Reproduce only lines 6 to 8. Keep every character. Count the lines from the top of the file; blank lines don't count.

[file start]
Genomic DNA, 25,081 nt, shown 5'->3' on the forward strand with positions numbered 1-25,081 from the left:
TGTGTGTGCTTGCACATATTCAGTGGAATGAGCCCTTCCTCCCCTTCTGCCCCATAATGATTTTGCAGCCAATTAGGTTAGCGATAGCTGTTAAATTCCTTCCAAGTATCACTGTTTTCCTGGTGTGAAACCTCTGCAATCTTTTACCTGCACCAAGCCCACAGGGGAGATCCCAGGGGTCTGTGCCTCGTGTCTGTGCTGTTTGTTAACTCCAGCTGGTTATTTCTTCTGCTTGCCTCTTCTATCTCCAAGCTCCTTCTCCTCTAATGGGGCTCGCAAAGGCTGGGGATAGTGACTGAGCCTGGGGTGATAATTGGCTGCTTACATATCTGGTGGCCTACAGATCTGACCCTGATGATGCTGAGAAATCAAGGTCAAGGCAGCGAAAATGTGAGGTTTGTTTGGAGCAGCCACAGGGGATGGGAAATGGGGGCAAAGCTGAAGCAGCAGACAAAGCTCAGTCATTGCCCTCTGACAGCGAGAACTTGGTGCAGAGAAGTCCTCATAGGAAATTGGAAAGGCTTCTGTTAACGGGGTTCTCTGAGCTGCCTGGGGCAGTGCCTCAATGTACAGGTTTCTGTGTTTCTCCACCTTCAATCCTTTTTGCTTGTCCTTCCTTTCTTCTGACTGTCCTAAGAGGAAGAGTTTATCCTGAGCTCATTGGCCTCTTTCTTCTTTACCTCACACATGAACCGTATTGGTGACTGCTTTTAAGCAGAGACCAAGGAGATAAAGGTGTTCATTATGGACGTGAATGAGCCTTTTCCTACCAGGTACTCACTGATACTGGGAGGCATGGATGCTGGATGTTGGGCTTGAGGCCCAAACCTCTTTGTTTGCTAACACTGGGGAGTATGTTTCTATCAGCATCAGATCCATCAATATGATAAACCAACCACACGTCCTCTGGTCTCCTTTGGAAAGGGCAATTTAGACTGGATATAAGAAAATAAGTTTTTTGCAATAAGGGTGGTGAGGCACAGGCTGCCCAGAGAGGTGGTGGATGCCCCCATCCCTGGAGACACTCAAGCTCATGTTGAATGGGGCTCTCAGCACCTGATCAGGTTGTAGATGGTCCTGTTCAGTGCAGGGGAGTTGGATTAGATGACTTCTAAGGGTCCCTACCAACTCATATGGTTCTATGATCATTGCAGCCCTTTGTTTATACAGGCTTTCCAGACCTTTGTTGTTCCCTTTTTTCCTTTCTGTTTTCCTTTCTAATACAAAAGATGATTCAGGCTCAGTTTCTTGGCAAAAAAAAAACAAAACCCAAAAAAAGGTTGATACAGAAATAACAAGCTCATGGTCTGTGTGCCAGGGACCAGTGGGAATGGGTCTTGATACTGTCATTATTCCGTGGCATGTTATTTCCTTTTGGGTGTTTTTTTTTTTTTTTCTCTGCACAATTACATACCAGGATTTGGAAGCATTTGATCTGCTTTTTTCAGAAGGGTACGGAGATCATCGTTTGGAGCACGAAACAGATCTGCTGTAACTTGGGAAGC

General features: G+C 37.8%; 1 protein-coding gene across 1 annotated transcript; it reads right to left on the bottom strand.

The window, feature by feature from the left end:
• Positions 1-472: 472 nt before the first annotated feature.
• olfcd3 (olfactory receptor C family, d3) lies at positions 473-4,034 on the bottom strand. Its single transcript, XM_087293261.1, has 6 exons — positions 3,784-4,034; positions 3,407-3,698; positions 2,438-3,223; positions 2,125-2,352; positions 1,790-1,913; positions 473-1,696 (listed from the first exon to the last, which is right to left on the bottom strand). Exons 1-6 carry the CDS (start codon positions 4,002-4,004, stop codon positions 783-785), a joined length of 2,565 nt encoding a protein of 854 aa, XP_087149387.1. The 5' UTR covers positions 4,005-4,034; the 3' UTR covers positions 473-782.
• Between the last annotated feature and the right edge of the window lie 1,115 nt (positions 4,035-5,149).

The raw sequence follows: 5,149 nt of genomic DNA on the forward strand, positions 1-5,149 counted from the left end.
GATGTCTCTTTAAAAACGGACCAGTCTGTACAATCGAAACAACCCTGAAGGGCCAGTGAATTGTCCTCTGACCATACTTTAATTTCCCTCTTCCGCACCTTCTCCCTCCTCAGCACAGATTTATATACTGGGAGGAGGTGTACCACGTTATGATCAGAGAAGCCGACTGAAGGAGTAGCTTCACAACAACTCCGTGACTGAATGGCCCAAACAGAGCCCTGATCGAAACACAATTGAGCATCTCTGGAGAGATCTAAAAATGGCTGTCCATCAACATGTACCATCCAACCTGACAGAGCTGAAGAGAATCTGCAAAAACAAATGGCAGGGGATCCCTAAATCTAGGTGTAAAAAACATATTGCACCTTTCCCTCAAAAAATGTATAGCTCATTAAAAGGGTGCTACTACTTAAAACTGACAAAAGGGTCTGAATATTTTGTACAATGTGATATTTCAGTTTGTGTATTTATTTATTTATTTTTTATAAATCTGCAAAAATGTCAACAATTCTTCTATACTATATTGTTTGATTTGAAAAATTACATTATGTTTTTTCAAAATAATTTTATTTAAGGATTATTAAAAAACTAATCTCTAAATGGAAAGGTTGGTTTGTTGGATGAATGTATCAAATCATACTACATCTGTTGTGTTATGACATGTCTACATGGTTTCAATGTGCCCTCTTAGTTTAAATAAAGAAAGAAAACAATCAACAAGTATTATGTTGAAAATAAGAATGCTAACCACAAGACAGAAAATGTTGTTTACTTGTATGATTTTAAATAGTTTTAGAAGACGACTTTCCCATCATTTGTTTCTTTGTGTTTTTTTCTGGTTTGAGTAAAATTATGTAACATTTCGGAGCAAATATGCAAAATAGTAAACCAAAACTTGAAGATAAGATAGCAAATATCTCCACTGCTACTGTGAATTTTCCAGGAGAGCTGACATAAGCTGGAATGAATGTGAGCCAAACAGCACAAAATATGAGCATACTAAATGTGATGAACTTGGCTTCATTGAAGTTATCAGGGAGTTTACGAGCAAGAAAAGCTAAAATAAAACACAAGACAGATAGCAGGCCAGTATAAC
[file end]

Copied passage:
• olfcd3 (olfactory receptor C family, d3) lies at positions 473-4,034 on the bottom strand. Its single transcript, XM_087293261.1, has 6 exons — positions 3,784-4,034; positions 3,407-3,698; positions 2,438-3,223; positions 2,125-2,352; positions 1,790-1,913; positions 473-1,696 (listed from the first exon to the last, which is right to left on the bottom strand). Exons 1-6 carry the CDS (start codon positions 4,002-4,004, stop codon positions 783-785), a joined length of 2,565 nt encoding a protein of 854 aa, XP_087149387.1. The 5' UTR covers positions 4,005-4,034; the 3' UTR covers positions 473-782.
• Between the last annotated feature and the right edge of the window lie 1,115 nt (positions 4,035-5,149).

The raw sequence follows: 5,149 nt of genomic DNA on the forward strand, positions 1-5,149 counted from the left end.